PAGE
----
Technical Analysis

What is technical analysis?

It is the study of the movement of markets, using price and time as data. This data is plotted on a graph so that it can be analysed together.

Technical analysis gives us information for decision making and also helps us to understand the movements and how investors are reacting to events that happen in the world, for example if a CEO of a publicly traded company resigns, it will surely be reflected in the movement of the stocks of that company.

Technical analysis is based on:


It is necessary to know the price variation of an asset in order to make a graphical line. It is the protagonist of a chart and it is on the right side. You can see all the prices that a company has had in a certain period of time just by looking at the graph. The time is represented on the bottom horizontal line.


This is the amount of transactions that take place in a certain period of time. Below the price, it is most common to place the volume chart. Many traders do not take volume into account when making their decisions, and this is a mistake.

While it only tells us how many trades have been made, it tells us whether the current trend is accelerating or not, and that is where it becomes relevant. It is usually represented by vertical bars.

Here we show, thanks to the TradingView tool (it has a free version, we invite you to try it) a chart where we show the price, volume and time scale.


Figures that appear on the charts:

As you can see on the TradingView chart, in the larger space where the prices go there are some coloured “sticks”. They are called candlesticks or Candestlick. It is a rectangle, which is called a body and represents the difference between the opening and closing price. The protruding lines, called wicks, represent the high and low price.

Green and red bodies are usually used, although you can use any body you wish. The green bodies are bullish candles, meaning that the price opened at a level, and then rose and closed higher than the initial level. And the red body means that the closing price was lower than the opening price, so it was down.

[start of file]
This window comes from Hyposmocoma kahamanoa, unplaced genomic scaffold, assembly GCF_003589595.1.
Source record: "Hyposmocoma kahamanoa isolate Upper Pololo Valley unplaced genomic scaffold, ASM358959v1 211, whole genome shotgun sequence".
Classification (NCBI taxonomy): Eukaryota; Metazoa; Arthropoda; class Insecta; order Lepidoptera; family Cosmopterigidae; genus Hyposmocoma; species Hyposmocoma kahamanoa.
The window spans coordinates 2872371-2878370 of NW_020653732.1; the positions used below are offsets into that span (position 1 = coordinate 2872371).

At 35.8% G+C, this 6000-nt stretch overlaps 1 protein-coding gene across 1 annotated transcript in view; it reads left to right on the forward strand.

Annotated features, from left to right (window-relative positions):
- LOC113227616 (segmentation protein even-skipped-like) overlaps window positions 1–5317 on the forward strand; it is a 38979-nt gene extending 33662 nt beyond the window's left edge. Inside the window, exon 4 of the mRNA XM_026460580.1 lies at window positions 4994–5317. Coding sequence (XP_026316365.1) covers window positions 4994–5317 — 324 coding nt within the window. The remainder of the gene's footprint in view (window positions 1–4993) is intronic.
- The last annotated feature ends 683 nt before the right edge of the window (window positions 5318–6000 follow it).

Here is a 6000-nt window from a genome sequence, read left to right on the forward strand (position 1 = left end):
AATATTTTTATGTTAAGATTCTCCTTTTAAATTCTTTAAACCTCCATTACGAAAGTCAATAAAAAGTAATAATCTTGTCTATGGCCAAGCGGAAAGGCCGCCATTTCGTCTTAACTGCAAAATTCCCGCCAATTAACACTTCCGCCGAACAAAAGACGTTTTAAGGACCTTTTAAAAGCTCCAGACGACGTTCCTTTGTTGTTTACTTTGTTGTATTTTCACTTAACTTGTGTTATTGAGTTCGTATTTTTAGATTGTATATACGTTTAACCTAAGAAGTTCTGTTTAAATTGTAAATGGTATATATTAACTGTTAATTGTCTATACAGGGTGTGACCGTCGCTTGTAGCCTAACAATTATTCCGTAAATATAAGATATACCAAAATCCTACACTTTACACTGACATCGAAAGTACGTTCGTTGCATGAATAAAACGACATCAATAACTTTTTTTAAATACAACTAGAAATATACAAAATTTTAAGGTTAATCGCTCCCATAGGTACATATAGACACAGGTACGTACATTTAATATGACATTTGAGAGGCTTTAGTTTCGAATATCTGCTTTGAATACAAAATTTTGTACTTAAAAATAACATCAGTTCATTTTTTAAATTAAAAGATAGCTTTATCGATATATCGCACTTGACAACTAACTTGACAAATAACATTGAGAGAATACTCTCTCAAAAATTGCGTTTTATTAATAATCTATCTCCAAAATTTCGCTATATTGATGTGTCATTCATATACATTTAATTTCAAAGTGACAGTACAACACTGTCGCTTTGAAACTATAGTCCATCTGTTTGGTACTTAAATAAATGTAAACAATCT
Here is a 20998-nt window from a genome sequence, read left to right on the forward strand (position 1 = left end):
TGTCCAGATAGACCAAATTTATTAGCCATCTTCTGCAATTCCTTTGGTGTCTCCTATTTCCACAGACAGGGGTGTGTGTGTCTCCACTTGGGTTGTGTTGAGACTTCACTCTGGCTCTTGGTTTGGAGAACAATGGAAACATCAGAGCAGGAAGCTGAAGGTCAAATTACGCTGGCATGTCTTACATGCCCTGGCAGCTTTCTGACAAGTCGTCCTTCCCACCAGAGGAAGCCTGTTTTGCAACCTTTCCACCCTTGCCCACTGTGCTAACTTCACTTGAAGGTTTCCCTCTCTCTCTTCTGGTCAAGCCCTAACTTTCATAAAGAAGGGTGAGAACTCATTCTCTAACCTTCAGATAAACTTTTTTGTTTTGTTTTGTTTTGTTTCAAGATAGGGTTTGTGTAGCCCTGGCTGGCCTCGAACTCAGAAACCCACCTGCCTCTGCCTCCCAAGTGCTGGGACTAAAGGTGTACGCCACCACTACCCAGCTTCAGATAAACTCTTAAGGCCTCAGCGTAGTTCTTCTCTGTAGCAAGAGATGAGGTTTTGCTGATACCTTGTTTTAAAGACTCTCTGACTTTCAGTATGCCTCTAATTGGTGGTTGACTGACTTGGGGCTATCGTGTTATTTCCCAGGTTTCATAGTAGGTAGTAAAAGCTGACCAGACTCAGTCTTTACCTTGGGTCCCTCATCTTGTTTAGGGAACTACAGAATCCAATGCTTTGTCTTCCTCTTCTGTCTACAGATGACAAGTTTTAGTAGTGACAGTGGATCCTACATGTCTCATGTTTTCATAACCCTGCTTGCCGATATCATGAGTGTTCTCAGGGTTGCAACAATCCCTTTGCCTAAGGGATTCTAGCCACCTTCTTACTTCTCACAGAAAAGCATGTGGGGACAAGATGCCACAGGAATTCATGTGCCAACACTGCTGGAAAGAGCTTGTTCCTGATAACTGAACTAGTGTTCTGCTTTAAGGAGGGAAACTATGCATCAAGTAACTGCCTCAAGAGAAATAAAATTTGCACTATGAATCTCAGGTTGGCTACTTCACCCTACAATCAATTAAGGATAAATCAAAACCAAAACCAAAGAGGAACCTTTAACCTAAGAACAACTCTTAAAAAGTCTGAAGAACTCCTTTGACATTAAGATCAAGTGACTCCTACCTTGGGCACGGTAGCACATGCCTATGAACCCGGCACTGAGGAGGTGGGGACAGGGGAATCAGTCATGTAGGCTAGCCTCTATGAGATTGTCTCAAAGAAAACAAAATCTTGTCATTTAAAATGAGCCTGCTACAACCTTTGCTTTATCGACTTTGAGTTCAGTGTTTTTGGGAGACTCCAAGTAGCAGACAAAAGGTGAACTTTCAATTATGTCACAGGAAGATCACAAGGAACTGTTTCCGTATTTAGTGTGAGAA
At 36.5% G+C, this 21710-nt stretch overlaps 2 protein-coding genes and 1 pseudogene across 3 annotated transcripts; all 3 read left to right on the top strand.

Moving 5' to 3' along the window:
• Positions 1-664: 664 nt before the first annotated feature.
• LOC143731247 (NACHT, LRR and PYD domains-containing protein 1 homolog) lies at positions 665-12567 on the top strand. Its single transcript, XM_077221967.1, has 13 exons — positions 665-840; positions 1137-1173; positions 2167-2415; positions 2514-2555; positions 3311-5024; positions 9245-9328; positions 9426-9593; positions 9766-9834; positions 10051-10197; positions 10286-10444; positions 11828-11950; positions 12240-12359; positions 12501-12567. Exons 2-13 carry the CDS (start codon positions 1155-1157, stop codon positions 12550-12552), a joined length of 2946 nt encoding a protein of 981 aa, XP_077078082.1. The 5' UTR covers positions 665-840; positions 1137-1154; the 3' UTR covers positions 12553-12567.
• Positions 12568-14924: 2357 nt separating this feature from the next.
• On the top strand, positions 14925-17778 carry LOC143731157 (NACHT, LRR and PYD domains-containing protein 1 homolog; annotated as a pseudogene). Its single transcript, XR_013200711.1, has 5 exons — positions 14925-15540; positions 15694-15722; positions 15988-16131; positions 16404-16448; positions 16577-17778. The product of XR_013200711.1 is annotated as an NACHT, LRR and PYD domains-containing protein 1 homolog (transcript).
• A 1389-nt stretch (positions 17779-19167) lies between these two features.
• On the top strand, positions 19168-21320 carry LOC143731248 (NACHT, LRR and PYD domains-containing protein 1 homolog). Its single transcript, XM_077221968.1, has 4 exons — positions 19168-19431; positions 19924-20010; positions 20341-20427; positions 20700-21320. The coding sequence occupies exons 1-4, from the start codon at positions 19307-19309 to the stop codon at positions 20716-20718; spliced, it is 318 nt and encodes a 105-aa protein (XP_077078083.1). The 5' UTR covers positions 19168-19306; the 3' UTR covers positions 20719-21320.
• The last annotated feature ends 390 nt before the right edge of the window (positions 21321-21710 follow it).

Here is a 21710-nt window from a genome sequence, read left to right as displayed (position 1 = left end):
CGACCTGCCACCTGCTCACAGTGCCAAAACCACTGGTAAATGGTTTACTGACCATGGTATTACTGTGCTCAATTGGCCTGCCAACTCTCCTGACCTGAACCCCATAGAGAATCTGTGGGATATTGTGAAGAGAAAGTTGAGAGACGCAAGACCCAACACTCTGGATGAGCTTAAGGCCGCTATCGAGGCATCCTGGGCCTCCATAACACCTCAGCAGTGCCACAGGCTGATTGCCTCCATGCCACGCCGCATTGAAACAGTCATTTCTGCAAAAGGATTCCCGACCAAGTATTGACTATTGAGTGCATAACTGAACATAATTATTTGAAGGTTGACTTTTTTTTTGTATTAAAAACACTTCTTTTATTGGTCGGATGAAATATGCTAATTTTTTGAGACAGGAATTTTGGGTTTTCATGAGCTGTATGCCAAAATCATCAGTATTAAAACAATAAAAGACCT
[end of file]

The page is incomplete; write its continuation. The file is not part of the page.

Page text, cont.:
Candlestick technical analysis
Candlestick technical analysis

Note that the closing or opening price does not always coincide with the highs or lows.

It is important to know that each Japanese candlestick represents a time period, depending on the time scale you are looking at. In the chart example above, each candlestick represents 1 day, as it is a daily chart. But if you do day trading and use 5 minute charts, each candlestick will represent 5 minutes, and the same in case you look at monthly charts, each candlestick is a month.

There are other types of price patterns, but most traders use the Japanese candlesticks as they are the most recommended. 

It is important to keep in mind the following:

Markets discount everything

Events related to a company, whether good or bad, generate a reaction in investors that causes their stocks to change price. It is said that they discount everything because it is immediate, sometimes even just on the basis of a rumour. In other words, there is an anticipatory reaction.

Price reflects the negotiation between buyers and sellers

I.e. how volatile the stock is, how quickly a company changes price. It is said that price is king, and you will realise why. The price determines what you can expect from that stock, for example if you want to invest for the long term, you need something stable but if you want to do day trading you need something more volatile, because if the price moves slowly it goes against that strategy.

Prices move by trends

There are three trends, an uptrend (the share price goes up), a downtrend (the share price goes down) and a sideways trend (it moves within a range but without a defined trend).

Markets are cyclical

Price movements do not go in a straight line, so everything that goes up then goes down, and vice versa. Nothing is linear in the stock market, even if a share has an upward trend, it has its downward days, it is cyclical.


History always repeats itself, there are patterns that some stocks have that tend to occur, and you will notice that with observation. For example, there are tourism companies that react almost always the same in the different seasons of the year.